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CONTENTS Issue #263
Menopause test is good news for women
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Menopause test is good news for women
21 June 2004 - by Juliet Tizzard
British researchers have, this week, announced the development of a new test which could tell women when they are likely to reach the menopause. Scientists already know that the women reach the menopause at a remarkably variable age because the number of egg follicles - set whilst still in their mother's... [Read More]
Newcastle team may start embryo cloning
15 June 2004 - by BioNews
Scientists from Newcastle University in the UK are hoping to gain approval for a licence to clone human embryos for stem cell research into diabetes, according to the UK's Observer newspaper. The Human Fertilisation and Embryology Authority (HFEA) is considering the application from the International Centre for Life, having already... [Read More]
Cloning clinic for London?
15 June 2004 - by BioNews
According to an article in the UK's Sunday Times newspaper, maverick fertility doctor Panos Zavos will open a clinic in central London this summer, where he will offer consultations to infertile couples about the use of reproductive cloning. Last year, Zavos made unsubstantiated claims that he had transplanted a cloned... [Read More]
Bush continues to defend his position on stem cells
16 June 2004 - by BioNews
Despite calls from members of both political parties in the US House of Representatives and Senate, as well as celebrities and the Reagan family, President Bush has no plans to change his policy on human embryonic stem (ES) cell research. Recently, cross-party groups - 206 members of Congress and 58 from... [Read More]
An alternative to ovarian tissue freezing
16 June 2004 - by BioNews
Canadian doctors have reported a new method for preserving the fertility of women undergoing cancer treatment, which they say offers an alternative to embryo and ovarian tissue freezing. In a recent letter to the Lancet medical journal, the team describe the removal of immature eggs from the ovaries of young... [Read More]
New test could predict onset of menopause
17 June 2004 - by BioNews
Researchers have discovered a way of predicting the start of the menopause. The technique, developed by Dr Hamish Wallace, lead researcher at Edinburgh University's Department of Reproductive and Developmental Science, and Dr Thomas Kelsey, a computer scientist from the University of St Andrews, promises women a chance to plan their... [Read More]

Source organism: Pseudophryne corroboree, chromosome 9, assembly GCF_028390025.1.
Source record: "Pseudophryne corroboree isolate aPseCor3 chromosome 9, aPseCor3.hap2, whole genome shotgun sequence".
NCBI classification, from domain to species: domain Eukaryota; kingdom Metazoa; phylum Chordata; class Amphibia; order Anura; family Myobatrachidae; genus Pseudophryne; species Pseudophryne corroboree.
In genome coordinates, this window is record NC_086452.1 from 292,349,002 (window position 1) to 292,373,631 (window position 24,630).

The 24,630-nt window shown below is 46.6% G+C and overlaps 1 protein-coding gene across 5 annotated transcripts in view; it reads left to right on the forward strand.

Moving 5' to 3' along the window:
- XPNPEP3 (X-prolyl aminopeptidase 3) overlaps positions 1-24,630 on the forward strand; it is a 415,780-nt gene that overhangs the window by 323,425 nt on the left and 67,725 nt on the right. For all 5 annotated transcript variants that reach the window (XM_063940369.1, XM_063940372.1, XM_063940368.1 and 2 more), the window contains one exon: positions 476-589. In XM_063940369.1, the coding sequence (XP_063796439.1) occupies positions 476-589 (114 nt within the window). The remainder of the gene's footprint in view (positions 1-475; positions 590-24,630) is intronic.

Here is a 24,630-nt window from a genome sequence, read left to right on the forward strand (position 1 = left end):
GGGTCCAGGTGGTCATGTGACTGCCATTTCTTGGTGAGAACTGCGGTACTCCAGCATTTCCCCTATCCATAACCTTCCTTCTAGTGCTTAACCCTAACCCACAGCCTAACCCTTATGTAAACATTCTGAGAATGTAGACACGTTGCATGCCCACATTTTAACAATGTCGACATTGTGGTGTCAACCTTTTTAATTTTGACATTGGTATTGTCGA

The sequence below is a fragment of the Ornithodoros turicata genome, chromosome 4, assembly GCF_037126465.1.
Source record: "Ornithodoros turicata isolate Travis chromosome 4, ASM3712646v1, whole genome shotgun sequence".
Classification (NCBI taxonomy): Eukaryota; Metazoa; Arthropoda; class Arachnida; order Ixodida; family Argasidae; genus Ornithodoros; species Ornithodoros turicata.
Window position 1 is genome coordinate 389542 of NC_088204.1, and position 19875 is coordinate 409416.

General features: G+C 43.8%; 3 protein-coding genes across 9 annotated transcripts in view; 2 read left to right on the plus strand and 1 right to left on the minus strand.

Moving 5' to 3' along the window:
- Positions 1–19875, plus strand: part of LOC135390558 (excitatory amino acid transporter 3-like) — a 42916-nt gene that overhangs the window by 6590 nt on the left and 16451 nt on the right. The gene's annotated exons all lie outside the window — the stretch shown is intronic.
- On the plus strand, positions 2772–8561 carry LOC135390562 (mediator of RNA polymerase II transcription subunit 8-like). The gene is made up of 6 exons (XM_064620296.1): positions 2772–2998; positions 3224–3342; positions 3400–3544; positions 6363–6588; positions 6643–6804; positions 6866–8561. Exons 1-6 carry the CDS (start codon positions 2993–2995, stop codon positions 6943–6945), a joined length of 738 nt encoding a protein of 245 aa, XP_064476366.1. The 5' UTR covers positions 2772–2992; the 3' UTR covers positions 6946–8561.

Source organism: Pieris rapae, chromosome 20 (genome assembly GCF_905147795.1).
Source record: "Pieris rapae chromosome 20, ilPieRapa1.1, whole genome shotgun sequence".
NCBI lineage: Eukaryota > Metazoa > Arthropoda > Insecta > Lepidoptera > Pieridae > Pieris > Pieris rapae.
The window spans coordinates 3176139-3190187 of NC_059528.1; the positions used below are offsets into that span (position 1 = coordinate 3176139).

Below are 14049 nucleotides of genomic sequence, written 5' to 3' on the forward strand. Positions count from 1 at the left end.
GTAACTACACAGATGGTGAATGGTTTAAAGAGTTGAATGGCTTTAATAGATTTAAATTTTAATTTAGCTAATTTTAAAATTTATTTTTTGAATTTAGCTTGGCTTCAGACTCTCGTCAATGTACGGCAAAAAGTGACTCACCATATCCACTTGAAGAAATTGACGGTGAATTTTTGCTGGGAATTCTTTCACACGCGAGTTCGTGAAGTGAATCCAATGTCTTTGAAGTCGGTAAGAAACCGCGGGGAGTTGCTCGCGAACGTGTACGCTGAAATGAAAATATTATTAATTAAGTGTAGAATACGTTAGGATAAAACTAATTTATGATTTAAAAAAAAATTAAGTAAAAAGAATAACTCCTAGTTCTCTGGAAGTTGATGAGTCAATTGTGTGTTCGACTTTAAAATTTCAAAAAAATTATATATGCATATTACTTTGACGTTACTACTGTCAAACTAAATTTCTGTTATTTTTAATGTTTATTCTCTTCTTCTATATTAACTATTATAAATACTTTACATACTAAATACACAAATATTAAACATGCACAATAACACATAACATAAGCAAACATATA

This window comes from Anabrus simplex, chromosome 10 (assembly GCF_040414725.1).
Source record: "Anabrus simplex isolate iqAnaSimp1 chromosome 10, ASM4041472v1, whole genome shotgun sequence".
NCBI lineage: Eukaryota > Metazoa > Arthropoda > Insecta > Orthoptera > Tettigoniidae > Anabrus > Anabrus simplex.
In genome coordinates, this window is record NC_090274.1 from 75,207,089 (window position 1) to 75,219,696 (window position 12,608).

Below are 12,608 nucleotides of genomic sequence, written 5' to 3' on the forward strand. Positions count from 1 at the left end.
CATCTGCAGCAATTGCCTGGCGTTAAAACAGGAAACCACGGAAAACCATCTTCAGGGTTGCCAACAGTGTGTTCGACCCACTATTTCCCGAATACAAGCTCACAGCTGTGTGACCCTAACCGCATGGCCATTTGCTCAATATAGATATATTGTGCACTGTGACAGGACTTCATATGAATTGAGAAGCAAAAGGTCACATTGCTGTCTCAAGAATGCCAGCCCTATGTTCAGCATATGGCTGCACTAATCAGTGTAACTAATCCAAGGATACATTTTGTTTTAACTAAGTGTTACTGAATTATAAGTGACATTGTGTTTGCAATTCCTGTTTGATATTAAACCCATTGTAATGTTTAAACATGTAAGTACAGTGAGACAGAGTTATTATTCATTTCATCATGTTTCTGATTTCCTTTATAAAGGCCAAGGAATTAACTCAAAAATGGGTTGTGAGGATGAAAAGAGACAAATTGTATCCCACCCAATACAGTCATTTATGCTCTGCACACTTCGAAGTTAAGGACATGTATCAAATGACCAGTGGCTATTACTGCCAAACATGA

Older women advised not to delay fertility treatment
18 June 2004 - by BioNews
A study, published in the advance online edition of the journal Human Reproduction this week, warns women that the availability of assisted reproduction techniques cannot compensate for 'waiting too long to start a family'. Women who delay trying to have their first child until they are 35 and then find... [Read More]
Louisiana no closer to cloning legislation
18 June 2004 - by BioNews
In the latest twist in the cloning debate in the US state of Louisiana, amendments to a bill that would ban all forms of human cloning have been rejected by the Senate because of what is seen to be 'conflicting' language. The bill (SB 873, sponsored by Senator Arthur Lentini... [Read More]
High throughput stem cells
18 June 2004 - by BioNews
Stem cells are notoriously hard to grow outside the body, but a new use of miniaturisation and robotics brings finding optimum growth conditions a step closer. The new research, which borrowed high throughput 'chip' techniques from genetics, focused on making epithelial cells from human embryonic stem (ES) cells. It is... [Read More]
Genes affect response to cholesterol-lowering drugs
18 June 2004 - by BioNews
Genes can affect a person's response to statins, drugs used to lower blood cholesterol levels, say US researchers. Researchers at the Brigham and Women's Hospital in Boston say their study shows that knowledge about the interaction between genes and drugs is growing 'in leaps and bounds'. Their findings, published in... [Read More]
Embryo research licence fees to increase
21 June 2004 - by BioNews
Researchers are concerned that embryo research is under threat from a proposed steep rise in the fees required to undertake such work, the Scientist magazine reports. The Human Fertilisation and Embryology Authority (HFEA), which licenses all work carried out on human embryos in the UK, is consulting about its proposals... [Read More]

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